Published: December 16th, 2014 (first July 6th, 2007)
From the back of the book: Alice Howland is proud of the life she worked so hard to build. At fifty years old, she’s a cognitive psychology professor at Harvard and a world-renowned expert in linguistics with a successful husband and three grown children. When she becomes increasingly disoriented and forgetful, a tragic diagnosis changes her life–and her relationship with her family and the world–forever.
At once beautiful and terrifying, Still Alice is a moving and vivid depiction of life with early-onset Alzheimer’s disease that is as compelling as A Beautiful Mind and as unforgettable as Judith Guest’s Ordinary People.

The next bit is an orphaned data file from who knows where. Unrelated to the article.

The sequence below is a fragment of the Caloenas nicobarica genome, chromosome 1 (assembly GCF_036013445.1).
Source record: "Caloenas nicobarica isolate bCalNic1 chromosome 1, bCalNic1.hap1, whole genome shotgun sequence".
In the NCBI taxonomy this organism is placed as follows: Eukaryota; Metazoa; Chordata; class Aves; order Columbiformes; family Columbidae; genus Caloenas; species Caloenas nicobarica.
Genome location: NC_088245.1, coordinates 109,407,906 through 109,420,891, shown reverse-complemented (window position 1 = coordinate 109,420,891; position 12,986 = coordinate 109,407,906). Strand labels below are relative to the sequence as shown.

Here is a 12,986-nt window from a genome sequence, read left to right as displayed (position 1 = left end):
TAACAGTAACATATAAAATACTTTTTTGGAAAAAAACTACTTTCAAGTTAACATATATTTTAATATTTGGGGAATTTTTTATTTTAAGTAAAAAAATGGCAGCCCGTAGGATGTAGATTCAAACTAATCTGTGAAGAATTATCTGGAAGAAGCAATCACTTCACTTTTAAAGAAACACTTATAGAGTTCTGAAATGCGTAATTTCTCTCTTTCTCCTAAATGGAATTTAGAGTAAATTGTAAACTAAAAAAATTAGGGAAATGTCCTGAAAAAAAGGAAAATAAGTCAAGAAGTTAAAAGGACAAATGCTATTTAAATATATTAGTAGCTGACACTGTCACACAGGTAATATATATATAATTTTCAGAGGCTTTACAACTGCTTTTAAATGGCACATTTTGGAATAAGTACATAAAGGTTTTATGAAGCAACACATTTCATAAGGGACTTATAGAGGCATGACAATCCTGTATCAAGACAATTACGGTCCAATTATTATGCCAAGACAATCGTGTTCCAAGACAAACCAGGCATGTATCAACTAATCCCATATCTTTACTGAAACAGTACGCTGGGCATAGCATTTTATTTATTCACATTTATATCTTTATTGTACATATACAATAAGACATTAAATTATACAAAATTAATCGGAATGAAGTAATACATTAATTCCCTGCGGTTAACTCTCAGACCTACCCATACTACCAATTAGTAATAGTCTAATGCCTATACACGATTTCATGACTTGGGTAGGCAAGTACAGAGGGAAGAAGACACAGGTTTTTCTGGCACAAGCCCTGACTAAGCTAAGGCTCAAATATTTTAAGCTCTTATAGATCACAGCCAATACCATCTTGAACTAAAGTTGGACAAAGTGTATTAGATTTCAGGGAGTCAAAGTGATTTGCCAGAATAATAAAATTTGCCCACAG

Review: This was a heartbreaking book to read. I finished it in one sitting. Each sentence giving me a different emotion. I found my heart aching, then laughing, then sobbing, then smiling.
You the reader are brought into the Howland family’s life, more specifically Alice’s and the struggles with early on-set Alzheimer’s disease. It was interesting to see how a well known Harvard linguistics professor dealt with the illness. An illness that would soon take away her own language.
Each chapter is a month with the correlating year. Each month you see how the disease has affected Alice and her family. Each month you see her good days and you also see her bad days. Things that used to come so easy to her become such a struggle. I can’t imagine what it feels like to slowly lose your mind and a part of yourself each day.
This book reminds you to live for today because who knows what will happen tomorrow.
Rating: 5/5 stars!